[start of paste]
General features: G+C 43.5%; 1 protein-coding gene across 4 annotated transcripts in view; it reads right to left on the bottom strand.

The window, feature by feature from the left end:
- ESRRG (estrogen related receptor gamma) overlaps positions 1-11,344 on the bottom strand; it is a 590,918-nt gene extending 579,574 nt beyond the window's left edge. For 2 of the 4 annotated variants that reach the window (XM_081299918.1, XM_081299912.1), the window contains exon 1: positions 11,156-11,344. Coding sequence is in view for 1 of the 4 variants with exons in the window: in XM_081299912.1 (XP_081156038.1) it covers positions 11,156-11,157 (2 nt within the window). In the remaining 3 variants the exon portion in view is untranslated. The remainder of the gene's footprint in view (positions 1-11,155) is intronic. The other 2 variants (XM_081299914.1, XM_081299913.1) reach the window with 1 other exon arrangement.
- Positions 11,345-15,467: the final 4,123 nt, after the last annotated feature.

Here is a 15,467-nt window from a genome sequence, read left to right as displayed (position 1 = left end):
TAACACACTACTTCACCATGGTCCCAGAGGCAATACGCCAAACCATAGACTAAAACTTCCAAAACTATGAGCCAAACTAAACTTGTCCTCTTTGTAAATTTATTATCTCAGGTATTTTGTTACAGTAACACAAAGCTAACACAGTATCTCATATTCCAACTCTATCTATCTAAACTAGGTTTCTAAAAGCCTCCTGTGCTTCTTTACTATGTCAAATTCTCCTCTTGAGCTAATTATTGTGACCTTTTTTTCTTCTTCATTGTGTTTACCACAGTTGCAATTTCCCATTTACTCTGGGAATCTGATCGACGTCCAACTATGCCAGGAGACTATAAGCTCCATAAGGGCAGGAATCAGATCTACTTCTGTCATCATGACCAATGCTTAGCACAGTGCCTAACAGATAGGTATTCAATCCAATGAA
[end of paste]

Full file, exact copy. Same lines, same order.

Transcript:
General features: G+C 43.5%; 1 protein-coding gene across 4 annotated transcripts in view; it reads right to left on the bottom strand.

The window, feature by feature from the left end:
- ESRRG (estrogen related receptor gamma) overlaps positions 1-11,344 on the bottom strand; it is a 590,918-nt gene extending 579,574 nt beyond the window's left edge. For 2 of the 4 annotated variants that reach the window (XM_081299918.1, XM_081299912.1), the window contains exon 1: positions 11,156-11,344. Coding sequence is in view for 1 of the 4 variants with exons in the window: in XM_081299912.1 (XP_081156038.1) it covers positions 11,156-11,157 (2 nt within the window). In the remaining 3 variants the exon portion in view is untranslated. The remainder of the gene's footprint in view (positions 1-11,155) is intronic. The other 2 variants (XM_081299914.1, XM_081299913.1) reach the window with 1 other exon arrangement.
- Positions 11,345-15,467: the final 4,123 nt, after the last annotated feature.

Here is a 15,467-nt window from a genome sequence, read left to right as displayed (position 1 = left end):
TAACACACTACTTCACCATGGTCCCAGAGGCAATACGCCAAACCATAGACTAAAACTTCCAAAACTATGAGCCAAACTAAACTTGTCCTCTTTGTAAATTTATTATCTCAGGTATTTTGTTACAGTAACACAAAGCTAACACAGTATCTCATATTCCAACTCTATCTATCTAAACTAGGTTTCTAAAAGCCTCCTGTGCTTCTTTACTATGTCAAATTCTCCTCTTGAGCTAATTATTGTGACCTTTTTTTCTTCTTCATTGTGTTTACCACAGTTGCAATTTCCCATTTACTCTGGGAATCTGATCGACGTCCAACTATGCCAGGAGACTATAAGCTCCATAAGGGCAGGAATCAGATCTACTTCTGTCATCATGACCAATGCTTAGCACAGTGCCTAACAGATAGGTATTCAATCCAATGAA